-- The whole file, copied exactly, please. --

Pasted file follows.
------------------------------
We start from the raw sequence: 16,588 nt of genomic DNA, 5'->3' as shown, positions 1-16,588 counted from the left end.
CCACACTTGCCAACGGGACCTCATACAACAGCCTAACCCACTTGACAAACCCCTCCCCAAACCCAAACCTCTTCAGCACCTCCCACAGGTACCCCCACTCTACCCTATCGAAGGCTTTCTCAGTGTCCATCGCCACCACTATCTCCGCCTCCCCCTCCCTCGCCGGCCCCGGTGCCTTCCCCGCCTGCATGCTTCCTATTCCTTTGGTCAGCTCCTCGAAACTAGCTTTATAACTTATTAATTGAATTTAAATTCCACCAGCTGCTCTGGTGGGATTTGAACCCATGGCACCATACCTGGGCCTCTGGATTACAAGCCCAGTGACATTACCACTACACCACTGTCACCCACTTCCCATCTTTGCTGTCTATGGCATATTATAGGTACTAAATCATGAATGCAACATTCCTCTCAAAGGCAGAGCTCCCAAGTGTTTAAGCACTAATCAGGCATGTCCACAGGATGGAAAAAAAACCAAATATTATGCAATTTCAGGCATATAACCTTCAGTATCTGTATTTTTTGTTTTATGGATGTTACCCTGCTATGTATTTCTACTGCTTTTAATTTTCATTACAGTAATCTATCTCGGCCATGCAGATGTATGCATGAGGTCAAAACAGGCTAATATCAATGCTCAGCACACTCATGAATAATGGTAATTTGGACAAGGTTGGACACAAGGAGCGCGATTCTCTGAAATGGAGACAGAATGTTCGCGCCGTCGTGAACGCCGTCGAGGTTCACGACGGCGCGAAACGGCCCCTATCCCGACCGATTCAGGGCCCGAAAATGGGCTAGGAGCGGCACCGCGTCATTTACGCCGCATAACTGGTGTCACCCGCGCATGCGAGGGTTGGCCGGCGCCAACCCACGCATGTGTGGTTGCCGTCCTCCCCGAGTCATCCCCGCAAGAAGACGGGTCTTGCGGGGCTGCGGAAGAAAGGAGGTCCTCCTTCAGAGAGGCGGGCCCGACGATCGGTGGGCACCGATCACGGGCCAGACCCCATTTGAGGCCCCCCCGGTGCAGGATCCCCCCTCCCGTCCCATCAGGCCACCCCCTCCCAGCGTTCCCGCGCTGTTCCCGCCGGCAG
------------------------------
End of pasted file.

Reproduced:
We start from the raw sequence: 16,588 nt of genomic DNA, 5'->3' as shown, positions 1-16,588 counted from the left end.
CCACACTTGCCAACGGGACCTCATACAACAGCCTAACCCACTTGACAAACCCCTCCCCAAACCCAAACCTCTTCAGCACCTCCCACAGGTACCCCCACTCTACCCTATCGAAGGCTTTCTCAGTGTCCATCGCCACCACTATCTCCGCCTCCCCCTCCCTCGCCGGCCCCGGTGCCTTCCCCGCCTGCATGCTTCCTATTCCTTTGGTCAGCTCCTCGAAACTAGCTTTATAACTTATTAATTGAATTTAAATTCCACCAGCTGCTCTGGTGGGATTTGAACCCATGGCACCATACCTGGGCCTCTGGATTACAAGCCCAGTGACATTACCACTACACCACTGTCACCCACTTCCCATCTTTGCTGTCTATGGCATATTATAGGTACTAAATCATGAATGCAACATTCCTCTCAAAGGCAGAGCTCCCAAGTGTTTAAGCACTAATCAGGCATGTCCACAGGATGGAAAAAAAACCAAATATTATGCAATTTCAGGCATATAACCTTCAGTATCTGTATTTTTTGTTTTATGGATGTTACCCTGCTATGTATTTCTACTGCTTTTAATTTTCATTACAGTAATCTATCTCGGCCATGCAGATGTATGCATGAGGTCAAAACAGGCTAATATCAATGCTCAGCACACTCATGAATAATGGTAATTTGGACAAGGTTGGACACAAGGAGCGCGATTCTCTGAAATGGAGACAGAATGTTCGCGCCGTCGTGAACGCCGTCGAGGTTCACGACGGCGCGAAACGGCCCCTATCCCGACCGATTCAGGGCCCGAAAATGGGCTAGGAGCGGCACCGCGTCATTTACGCCGCATAACTGGTGTCACCCGCGCATGCGAGGGTTGGCCGGCGCCAACCCACGCATGTGTGGTTGCCGTCCTCCCCGAGTCATCCCCGCAAGAAGACGGGTCTTGCGGGGCTGCGGAAGAAAGGAGGTCCTCCTTCAGAGAGGCGGGCCCGACGATCGGTGGGCACCGATCACGGGCCAGACCCCATTTGAGGCCCCCCCGGTGCAGGATCCCCCCTCCCGTCCCATCAGGCCACCCCCTCCCAGCGTTCCCGCGCTGTTCCCGCCGGCAG